Shorea is a genus of about 196 species of mainly rainforest trees in the family Dipterocarpaceae. The genus is named after Sir John Shore, the Governor-General of the British East India Company, 1793-1798. They are native to southeast Asia, from Northern India to Malaysia, Indonesia and the Philippines. In west Malesia and the Philippines this genus dominates the skyline of the tropical forests. The tallest documented tropical angiosperm is a 88.3 m tall Shorea faguetiana in the Tawau Hills National Park, in Sabah on the island of Borneo, and in that park at least 5 other species of the genus have been measured to be over 80 m tall: S. argentifolia, S. gibbosa, S. johorensis, S. smithiana and S. superba. Borneo is also the hotspot of Shorea diversity with 138 species, of which 91 are endemic to the island.
The majority of Shorea
species are general flowering species. General flowering is an event that occurs at irregular intervals of 3–10 yr, in which nearly all dipterocarp species together with species of other families come heavily into flower. It is thought that general flowering evolved to satiate seed predators and/or to facilitate pollinaton. It appears that both of these explanations hold merit. Flowering is thought to be triggered by droughts that occur during transition periods from La Niña
to El Niño
. It is suggested that the magnitude of a flowering event is dependent on the timing of the droughts associated with the El Niño southern oscillation (ENSO) cycle, with the largest events occurring after an interval of several years with no flowering.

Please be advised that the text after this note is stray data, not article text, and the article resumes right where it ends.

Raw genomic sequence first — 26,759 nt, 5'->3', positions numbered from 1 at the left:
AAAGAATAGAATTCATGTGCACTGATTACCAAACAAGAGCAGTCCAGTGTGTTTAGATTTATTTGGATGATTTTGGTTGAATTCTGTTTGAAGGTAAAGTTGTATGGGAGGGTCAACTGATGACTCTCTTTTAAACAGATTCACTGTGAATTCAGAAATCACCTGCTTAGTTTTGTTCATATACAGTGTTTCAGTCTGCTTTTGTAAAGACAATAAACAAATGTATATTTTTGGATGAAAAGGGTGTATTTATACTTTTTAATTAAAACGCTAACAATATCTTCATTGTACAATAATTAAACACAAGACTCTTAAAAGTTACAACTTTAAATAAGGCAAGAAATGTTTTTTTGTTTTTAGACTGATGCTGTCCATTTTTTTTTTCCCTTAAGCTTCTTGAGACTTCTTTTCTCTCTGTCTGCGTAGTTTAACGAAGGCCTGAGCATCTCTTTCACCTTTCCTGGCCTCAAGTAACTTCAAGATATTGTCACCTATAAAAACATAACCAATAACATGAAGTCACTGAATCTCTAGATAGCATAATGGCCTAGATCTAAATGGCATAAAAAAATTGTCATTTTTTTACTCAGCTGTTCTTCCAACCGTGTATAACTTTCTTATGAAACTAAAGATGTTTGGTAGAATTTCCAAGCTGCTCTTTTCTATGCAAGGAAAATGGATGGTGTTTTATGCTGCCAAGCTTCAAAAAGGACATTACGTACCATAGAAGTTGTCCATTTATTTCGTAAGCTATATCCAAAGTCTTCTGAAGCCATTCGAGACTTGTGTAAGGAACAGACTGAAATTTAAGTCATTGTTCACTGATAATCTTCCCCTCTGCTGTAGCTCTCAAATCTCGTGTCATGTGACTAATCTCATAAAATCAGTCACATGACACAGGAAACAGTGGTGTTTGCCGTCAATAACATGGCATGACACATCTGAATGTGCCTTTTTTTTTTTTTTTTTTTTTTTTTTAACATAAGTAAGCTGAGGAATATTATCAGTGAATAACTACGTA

Shorea are insect pollinated and a variety of insects have been implicated, with species within the sections of Shorea sharing the same insect pollinators. Flowering within a section is sequential within one habitat and species association to prevent competition for pollinators.
Many economically important timber
trees belong to Shorea
. They are sold under various trade names including "Meranti", "Lauan" (or "Luan"), "Seraya", "Balau", and "Bangkirai". (For a list of species associated with each name, see the article on Dipterocarp timber classification
.) The alluringly-named "Philippine Mahogany" sold in North America is not a mahogany
at all, but actually a mixture of woods from the genus Shorea
. Non-timber products from Shorea
spp. include Dammar
. Dammar, the resin from Dipterocarps, is collected from a variety of species. It various in colour among the different taxonomic groups. Shorea wiesneri
is listed in many website as an important source of dammar, however, this appears to be either a trade name or a synonym.
One hundred and forty eight species of Shorea
are currently listed on the IUCN Redlist
. The majority of which are listed as being critically endangered. There are some concerns regarding the IUCN's listing of Dipterocarps, as the criteria used to assess the level of threat are based mainly on animal population characteristics. This is thought to overstate the threat assessment, when applied to long-lived habitat-specific organism such as tree. Furthermore one species reportedly extinct, on the IUCN Red list, Shorea cuspidata
is reported to be common in the Bako National Park
and also present in the Lambir National Park
. Threat assessment for each species can be accessed via the Shorea species page